Women’s power for change


12 December 2022

How we see and use power was a key takeaway from Education International’s (EI) World Women’s Conference, which covered pressing topics including women in leadership, the backlash in inclusivity in education and the urgent need for transformative climate action.

The quadrennial conference brought together international delegates to hear from thought leaders, peers, activists and students about what we can be doing today for a more equitable tomorrow.

The COVID-19 pandemic has worsened gender inequality worldwide. The World Economic Forum’s 2021 Gender Gap report revealed the time needed to close gender gap in four key areas – the economy, political power, health and education – increased from 99.5 years to 135.6 years during 2020.

In this context, Susan Hopgood, Education International president, called on women education unionists everywhere to take action to counter the alarming developments of the last few years. She told the conference that 129 million girls around the world were out of school due to climate change, poverty, violence, family, societal reasons or access.

“Deprived of an education, many are pushed into child labour or early marriage, or become saddled with teenage pregnancies,” she says. “This is why the solidarity and mobilisation of women everywhere is so important. We must … free ourselves and others from the limitations placed on us because of our gender. It is our duty … to make sure every single woman and girl can enjoy their fundamental rights, starting with that all-important and enabling right to education.”

Hopgood says that while trade unionists recognise the importance of building and harnessing collective power, they must also understand that it is not only attained through a formal position of authority, leadership, or decision-making.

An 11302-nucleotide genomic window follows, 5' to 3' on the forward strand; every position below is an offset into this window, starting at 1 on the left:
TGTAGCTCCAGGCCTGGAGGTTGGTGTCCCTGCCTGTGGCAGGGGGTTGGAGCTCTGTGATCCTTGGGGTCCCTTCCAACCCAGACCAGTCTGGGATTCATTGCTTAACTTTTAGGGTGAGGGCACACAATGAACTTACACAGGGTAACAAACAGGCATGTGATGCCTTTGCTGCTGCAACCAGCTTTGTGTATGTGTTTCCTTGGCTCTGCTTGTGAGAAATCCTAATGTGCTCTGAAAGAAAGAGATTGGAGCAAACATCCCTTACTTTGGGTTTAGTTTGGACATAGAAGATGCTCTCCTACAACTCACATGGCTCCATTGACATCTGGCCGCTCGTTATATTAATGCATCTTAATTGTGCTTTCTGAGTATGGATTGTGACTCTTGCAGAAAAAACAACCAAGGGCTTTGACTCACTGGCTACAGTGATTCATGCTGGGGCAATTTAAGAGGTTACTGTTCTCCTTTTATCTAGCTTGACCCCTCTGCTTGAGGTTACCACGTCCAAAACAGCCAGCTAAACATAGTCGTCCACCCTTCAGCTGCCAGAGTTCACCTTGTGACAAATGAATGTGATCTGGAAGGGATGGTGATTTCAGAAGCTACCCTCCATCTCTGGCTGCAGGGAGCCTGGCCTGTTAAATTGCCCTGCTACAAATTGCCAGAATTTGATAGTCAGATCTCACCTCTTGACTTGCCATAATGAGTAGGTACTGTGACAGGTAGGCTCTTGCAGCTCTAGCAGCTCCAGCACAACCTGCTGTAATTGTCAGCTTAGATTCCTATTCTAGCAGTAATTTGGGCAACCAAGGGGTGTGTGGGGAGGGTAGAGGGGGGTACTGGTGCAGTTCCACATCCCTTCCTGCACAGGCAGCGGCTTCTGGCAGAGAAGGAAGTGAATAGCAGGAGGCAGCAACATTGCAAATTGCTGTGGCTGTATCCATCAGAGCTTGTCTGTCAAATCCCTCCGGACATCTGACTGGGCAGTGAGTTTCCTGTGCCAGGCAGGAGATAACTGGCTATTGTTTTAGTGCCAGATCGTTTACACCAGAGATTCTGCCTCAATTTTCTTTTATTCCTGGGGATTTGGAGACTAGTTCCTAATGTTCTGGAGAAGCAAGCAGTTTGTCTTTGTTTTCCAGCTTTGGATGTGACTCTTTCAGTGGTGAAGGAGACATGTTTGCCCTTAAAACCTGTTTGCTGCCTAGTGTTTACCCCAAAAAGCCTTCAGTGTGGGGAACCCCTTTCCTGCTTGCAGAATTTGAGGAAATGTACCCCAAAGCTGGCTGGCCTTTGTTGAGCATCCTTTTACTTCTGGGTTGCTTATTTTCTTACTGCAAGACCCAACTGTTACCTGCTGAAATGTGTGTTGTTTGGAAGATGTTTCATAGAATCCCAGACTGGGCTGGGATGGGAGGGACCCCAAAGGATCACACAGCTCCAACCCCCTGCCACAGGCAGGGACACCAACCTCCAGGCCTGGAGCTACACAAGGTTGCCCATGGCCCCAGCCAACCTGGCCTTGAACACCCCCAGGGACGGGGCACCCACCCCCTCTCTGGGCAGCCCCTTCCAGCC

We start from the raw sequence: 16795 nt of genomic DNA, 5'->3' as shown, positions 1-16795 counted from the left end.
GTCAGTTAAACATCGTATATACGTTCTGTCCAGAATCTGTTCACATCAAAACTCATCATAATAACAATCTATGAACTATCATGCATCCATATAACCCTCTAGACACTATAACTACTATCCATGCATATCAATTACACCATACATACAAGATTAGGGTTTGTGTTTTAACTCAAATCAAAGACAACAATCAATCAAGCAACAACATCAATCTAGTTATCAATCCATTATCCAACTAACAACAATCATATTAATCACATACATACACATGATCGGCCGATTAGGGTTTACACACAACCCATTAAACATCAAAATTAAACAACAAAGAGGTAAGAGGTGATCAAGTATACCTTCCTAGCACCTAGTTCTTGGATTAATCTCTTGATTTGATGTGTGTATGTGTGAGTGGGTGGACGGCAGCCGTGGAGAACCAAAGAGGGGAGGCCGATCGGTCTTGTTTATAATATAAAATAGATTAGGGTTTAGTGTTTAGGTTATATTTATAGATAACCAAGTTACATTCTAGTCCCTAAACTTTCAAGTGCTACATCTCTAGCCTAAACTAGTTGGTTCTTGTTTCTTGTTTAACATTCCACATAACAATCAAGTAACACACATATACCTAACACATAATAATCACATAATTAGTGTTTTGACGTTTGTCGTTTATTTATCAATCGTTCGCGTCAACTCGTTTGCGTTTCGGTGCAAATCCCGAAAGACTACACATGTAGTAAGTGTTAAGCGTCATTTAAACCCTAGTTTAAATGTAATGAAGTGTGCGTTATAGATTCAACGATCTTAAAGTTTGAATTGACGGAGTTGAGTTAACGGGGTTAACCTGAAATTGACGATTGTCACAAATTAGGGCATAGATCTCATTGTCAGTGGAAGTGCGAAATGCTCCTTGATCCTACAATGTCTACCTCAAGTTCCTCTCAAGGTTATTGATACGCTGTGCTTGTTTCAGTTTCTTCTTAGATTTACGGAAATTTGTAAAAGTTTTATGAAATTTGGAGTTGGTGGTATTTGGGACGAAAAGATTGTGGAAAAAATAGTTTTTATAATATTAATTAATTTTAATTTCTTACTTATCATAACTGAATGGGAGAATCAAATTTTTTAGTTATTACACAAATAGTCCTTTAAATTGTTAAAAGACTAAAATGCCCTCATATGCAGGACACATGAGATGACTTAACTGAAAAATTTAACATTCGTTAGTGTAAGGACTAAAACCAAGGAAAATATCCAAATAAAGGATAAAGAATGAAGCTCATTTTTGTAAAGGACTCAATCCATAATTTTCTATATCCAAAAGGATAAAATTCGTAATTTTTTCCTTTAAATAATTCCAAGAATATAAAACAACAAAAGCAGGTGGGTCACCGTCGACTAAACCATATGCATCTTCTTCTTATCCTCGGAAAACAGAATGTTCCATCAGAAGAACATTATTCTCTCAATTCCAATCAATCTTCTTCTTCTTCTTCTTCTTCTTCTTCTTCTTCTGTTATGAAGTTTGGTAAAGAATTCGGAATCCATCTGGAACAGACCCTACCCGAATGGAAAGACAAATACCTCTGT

“Often, power is something that is thought of in masculine terms as something that is wielded over others, a top-down force that smashes anyone and anything in its path. But there are other ways of thinking about power and of using power.

“It is something we all have inside of us. Something that we all need to recognise and nourish. Something that we must build up our courage to use,” she says.

Vanessa Nakate, a climate justice activist from Uganda and author of A Bigger Picture, who spoke at the conference, echoes Hopgood’s view. She says that in order to empower their students, educators must relate education to what is happening in their communities: “no one is too small to make a difference and no voice is too small to transform the world”.

Positive influence

Jalila al-Salman, the vice president of the Bahrain Teachers Association (BTA), who was also a speaker at the conference, demonstrated the power of taking courageous action. Al-Salman was kidnapped, tortured, and jailed in 2011, following the Arab Spring pro-democracy protests.

More than a decade later the BTA is still banned, and al-Salman is forbidden to teach. However, during the COVID-19 crisis she says activists organised online events and offered technical support to students and teachers to ensure they could continue to study without discrimination and work remotely.

Al-Salman aims to positively influence the status of women, encouraging them to stand up for themselves and know their rights.

Mary Bousted, the UK’s National Education Union (NEU) joint general secretary, says it is important that women support one another as they rise in power.

“That means [you] don’t hold on to power for yourself but make sure you bring other women with you so that young women and black women and LGBTQI women and women from a whole range of backgrounds feel that they too can get to positions of power and influence in the union and change society.

“When a woman makes a point which is unpopular but true, have the courage to back her up. Be organised … make sure you understand what the key issues are to be raised, make sure you share out who is going to say what so you can’t be targeted; so that the opposition has to see that these points are… widely shared,” says Bousted.

Hopgood closed the conference calling for women education unionists to use their power to support one another in leading the charge for a better future: “Our unions must be models for what inclusive, sustainable, and values-led movements ought to look like, behave like, and feel like,” she says.

The Education International World Women’s Conference occurs every four years and brings together delegates from education unions around the world to engage in issues affecting women educators globally.

By Christine Long

This Article was originally published in the Australian Educator, Spring, 2022